Based in London; Formerly of New York, Buenos Aires, Fife, and the Western Cape. Saoránach d'Éirinn.
A writer, blogger, historian, and web designer born in New York, educated in Argentina, Scotland, and South Africa, and now based in London. read more

Die Koninkryk van die Swart Pelikaan

SYLDAVIA IS MY favourite country in the world. The buildings are old, the peasants are happy, and the king is ruling from his throne. Adding to my collection of Tintin books, the preponderance of which remain in New York, I know have three Afrikaans editions of Hergé’s works: Die Blou Lotus, Die Geheim van ‘De Eenhoorn’, and — my preferred among all the Tintin books — Koning Ottokar se Septer. Aside from Afrikaans, the rest of my copies are all either in French or English. I have a copy of the reprinted Tintin au Pays des Soviets and I just recently bought a copy of Tintin in the Congo, as I figured the European Union’s attempt to ban the book might make it harder to come by in years to come. I bought a copy of Le Sceptre d’Ottokar in a gas station in Brittany, one of the six special editions with a preface by Bernard Tordeur of the Hergé Foundation released in 1999/2000. Aside from Au Pays des Soviets & Le Sceptre, the only other French editions I have are L’Île Noire and Le Lotus bleu.

Tintin is, of course, much different in Afrikaans than in English. For starters, the names of the characters take after the Dutch translations rather than the French or English. Tintin is Kuifie, Snowy is Spokie, Captain Haddock is Kaptein Sardijn, and Professor Calculus is Professor Fosfatus. The lookalike-but-not-related Interpol detectives Thomson and Thompson are Uys en Buys, while the names of other characters like Bianca Castafiore, the butler Nestor, or the evil Rastapopoulos are unchanged.

Four of the books were translated into Afrikaans in the 1970s but the next two translations didn’t make it into print until the mid-1990s, with a further series of twenty-one released from 2004-2008. The only complaint I have is that for some reason the publishers Human & Rousseau have used a font in the Afrikaans editions in which the upper arm of the lower-case ‘k’ is so large it almost looks like an upper-case ‘k’. Very irritating!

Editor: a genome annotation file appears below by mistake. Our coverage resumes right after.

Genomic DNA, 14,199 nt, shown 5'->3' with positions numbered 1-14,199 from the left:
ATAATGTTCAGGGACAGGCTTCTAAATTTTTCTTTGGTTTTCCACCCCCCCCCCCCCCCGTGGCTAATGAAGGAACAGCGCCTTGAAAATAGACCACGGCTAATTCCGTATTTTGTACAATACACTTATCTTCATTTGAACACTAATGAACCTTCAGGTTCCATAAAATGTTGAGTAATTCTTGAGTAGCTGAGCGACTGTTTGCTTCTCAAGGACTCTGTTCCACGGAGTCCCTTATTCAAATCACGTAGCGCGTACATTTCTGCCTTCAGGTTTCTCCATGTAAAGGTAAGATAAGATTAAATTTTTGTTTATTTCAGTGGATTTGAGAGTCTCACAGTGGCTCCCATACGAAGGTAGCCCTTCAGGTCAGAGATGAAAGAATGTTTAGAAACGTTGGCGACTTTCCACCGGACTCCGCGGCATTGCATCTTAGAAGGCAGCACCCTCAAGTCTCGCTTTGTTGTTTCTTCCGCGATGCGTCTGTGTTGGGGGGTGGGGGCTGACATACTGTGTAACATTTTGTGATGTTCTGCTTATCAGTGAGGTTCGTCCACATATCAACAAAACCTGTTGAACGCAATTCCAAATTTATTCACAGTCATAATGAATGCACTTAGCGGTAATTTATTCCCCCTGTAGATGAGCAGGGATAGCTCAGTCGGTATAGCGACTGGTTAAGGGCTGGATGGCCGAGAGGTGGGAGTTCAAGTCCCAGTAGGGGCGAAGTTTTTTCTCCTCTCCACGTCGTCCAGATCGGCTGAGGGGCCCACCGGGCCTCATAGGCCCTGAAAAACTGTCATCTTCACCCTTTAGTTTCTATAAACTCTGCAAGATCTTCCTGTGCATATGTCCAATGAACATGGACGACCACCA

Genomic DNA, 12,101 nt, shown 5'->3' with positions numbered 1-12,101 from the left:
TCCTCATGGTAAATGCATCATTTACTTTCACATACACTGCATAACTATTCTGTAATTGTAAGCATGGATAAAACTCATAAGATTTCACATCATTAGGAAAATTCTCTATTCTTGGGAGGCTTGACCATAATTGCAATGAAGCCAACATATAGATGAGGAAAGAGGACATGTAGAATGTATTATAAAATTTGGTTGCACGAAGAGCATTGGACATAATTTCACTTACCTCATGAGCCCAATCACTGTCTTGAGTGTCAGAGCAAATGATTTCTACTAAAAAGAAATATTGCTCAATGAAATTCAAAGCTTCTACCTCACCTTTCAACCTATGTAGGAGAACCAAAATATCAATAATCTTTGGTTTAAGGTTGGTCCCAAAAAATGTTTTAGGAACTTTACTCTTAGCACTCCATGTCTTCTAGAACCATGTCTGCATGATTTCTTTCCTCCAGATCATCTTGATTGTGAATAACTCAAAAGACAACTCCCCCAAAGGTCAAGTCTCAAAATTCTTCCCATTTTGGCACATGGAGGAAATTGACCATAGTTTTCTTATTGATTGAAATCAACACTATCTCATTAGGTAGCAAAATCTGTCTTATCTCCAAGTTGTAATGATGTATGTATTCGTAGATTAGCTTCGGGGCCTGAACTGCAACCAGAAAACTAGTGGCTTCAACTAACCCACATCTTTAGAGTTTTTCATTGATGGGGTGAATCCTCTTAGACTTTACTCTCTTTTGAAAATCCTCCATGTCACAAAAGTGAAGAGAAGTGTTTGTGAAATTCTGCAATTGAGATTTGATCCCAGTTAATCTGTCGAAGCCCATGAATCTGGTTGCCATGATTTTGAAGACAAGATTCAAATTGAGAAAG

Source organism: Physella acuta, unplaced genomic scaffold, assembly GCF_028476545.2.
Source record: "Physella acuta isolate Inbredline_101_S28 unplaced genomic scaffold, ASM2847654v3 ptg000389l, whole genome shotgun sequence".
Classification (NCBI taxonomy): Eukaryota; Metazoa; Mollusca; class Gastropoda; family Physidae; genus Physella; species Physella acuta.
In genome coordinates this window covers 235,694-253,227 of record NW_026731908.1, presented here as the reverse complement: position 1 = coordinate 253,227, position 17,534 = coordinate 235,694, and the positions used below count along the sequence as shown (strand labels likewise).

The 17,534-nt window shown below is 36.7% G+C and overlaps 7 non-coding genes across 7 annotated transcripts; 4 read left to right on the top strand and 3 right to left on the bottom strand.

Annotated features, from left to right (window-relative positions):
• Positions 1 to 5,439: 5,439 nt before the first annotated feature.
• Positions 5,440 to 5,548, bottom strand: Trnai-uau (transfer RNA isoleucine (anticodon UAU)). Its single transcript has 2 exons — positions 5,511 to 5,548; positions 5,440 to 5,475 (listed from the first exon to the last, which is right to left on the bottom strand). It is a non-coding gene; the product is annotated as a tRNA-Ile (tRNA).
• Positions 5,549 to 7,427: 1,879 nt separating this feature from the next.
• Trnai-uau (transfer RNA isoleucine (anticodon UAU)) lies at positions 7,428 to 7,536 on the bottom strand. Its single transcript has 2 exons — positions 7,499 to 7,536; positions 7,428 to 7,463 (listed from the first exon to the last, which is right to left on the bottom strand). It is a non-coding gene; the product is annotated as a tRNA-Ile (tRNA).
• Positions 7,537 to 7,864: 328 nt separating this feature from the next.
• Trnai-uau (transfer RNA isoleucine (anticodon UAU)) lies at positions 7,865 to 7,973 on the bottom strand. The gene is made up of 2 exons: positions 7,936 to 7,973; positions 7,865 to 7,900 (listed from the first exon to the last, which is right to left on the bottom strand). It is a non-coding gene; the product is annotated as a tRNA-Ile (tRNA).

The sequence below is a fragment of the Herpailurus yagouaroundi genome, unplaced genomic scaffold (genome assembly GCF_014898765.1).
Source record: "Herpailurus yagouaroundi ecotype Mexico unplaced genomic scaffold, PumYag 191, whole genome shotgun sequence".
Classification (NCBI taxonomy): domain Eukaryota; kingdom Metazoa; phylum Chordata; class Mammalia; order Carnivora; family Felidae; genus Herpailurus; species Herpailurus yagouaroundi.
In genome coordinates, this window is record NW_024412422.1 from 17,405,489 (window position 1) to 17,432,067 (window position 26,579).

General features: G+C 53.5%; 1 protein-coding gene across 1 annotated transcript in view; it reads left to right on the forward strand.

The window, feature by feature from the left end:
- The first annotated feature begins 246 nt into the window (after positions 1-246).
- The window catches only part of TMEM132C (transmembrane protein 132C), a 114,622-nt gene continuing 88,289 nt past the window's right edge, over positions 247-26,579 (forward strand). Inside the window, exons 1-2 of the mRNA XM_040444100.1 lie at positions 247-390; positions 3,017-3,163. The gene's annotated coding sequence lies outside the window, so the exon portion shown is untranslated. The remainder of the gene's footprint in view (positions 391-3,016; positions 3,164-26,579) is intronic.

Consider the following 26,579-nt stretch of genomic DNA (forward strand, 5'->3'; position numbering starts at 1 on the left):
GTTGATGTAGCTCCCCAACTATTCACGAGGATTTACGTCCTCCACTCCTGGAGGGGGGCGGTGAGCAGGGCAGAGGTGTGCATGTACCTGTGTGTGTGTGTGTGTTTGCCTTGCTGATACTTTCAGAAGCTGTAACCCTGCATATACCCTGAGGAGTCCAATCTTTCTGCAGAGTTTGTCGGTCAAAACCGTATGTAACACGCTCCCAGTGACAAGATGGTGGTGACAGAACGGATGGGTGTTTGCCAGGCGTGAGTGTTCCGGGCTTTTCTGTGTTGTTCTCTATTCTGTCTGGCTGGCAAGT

I’ve always thought King Ottokar’s Sceptre would make a cracking film. In Sceptre, Syldavia, a centuries-old traditional monarchy in the heart of Europe, is threatened by a totalitarian fifth column funded by the suspiciously Nazi-Communist neighbouring country of Borduria. The plot reaches the inner circles of the Syldavian court, but Tintin saves the day and, in the final scene, is award the Order of the Golden Pelican by the grateful King Muskar XII.

Next up on the Cusack list to be filmed after Sceptre would definitely be The Blue Lotus, another tale of political intrigue, set during the Sino-Japanese conflict over Manchuria, and after that The Black Island, set as it is in my geliefde land van Skotland. California’s Steven Spielberg KBE and New Zealand’s Peter Jackson CNZM are currently working on a film adaptation of The Secret of the Unicorn, and we look forward with fear and trepidation to see what they manage to produce.

This post was published on Wednesday, July 15th, 2009 7:08 pm. It has been categorised under Comics Design South Africa and been tagged under , , , , .